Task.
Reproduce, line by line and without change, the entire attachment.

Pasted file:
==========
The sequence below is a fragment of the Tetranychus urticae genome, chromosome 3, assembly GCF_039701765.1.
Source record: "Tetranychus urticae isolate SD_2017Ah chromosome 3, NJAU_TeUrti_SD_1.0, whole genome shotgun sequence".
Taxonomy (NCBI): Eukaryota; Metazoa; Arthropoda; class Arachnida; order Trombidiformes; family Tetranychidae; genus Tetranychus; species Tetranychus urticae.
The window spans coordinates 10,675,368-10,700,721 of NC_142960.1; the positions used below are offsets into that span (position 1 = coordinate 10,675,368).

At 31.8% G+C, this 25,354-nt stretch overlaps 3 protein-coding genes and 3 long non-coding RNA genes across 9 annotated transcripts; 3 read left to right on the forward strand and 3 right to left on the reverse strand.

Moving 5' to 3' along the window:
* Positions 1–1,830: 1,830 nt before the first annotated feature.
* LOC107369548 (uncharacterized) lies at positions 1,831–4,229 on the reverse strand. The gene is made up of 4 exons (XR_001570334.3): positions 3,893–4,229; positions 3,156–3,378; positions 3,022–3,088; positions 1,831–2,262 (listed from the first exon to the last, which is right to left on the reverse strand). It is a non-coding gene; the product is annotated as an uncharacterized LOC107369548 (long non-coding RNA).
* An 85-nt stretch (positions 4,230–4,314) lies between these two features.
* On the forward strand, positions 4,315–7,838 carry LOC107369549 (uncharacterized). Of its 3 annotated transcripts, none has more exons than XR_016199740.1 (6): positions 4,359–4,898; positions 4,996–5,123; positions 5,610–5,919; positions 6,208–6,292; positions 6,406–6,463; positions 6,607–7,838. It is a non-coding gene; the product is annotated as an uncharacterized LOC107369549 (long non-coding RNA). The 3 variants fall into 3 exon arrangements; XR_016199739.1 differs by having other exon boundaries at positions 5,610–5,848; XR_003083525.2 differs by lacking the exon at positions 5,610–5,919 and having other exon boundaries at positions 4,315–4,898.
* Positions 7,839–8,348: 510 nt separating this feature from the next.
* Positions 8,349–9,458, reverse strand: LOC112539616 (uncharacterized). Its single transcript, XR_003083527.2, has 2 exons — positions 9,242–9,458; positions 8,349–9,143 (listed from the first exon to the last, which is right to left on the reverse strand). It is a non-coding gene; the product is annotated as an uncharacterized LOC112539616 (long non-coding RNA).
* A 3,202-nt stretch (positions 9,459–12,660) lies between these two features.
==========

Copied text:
The sequence below is a fragment of the Tetranychus urticae genome, chromosome 3, assembly GCF_039701765.1.
Source record: "Tetranychus urticae isolate SD_2017Ah chromosome 3, NJAU_TeUrti_SD_1.0, whole genome shotgun sequence".
Taxonomy (NCBI): Eukaryota; Metazoa; Arthropoda; class Arachnida; order Trombidiformes; family Tetranychidae; genus Tetranychus; species Tetranychus urticae.
The window spans coordinates 10,675,368-10,700,721 of NC_142960.1; the positions used below are offsets into that span (position 1 = coordinate 10,675,368).

At 31.8% G+C, this 25,354-nt stretch overlaps 3 protein-coding genes and 3 long non-coding RNA genes across 9 annotated transcripts; 3 read left to right on the forward strand and 3 right to left on the reverse strand.

Moving 5' to 3' along the window:
* Positions 1–1,830: 1,830 nt before the first annotated feature.
* LOC107369548 (uncharacterized) lies at positions 1,831–4,229 on the reverse strand. The gene is made up of 4 exons (XR_001570334.3): positions 3,893–4,229; positions 3,156–3,378; positions 3,022–3,088; positions 1,831–2,262 (listed from the first exon to the last, which is right to left on the reverse strand). It is a non-coding gene; the product is annotated as an uncharacterized LOC107369548 (long non-coding RNA).
* An 85-nt stretch (positions 4,230–4,314) lies between these two features.
* On the forward strand, positions 4,315–7,838 carry LOC107369549 (uncharacterized). Of its 3 annotated transcripts, none has more exons than XR_016199740.1 (6): positions 4,359–4,898; positions 4,996–5,123; positions 5,610–5,919; positions 6,208–6,292; positions 6,406–6,463; positions 6,607–7,838. It is a non-coding gene; the product is annotated as an uncharacterized LOC107369549 (long non-coding RNA). The 3 variants fall into 3 exon arrangements; XR_016199739.1 differs by having other exon boundaries at positions 5,610–5,848; XR_003083525.2 differs by lacking the exon at positions 5,610–5,919 and having other exon boundaries at positions 4,315–4,898.
* Positions 7,839–8,348: 510 nt separating this feature from the next.
* Positions 8,349–9,458, reverse strand: LOC112539616 (uncharacterized). Its single transcript, XR_003083527.2, has 2 exons — positions 9,242–9,458; positions 8,349–9,143 (listed from the first exon to the last, which is right to left on the reverse strand). It is a non-coding gene; the product is annotated as an uncharacterized LOC112539616 (long non-coding RNA).
* A 3,202-nt stretch (positions 9,459–12,660) lies between these two features.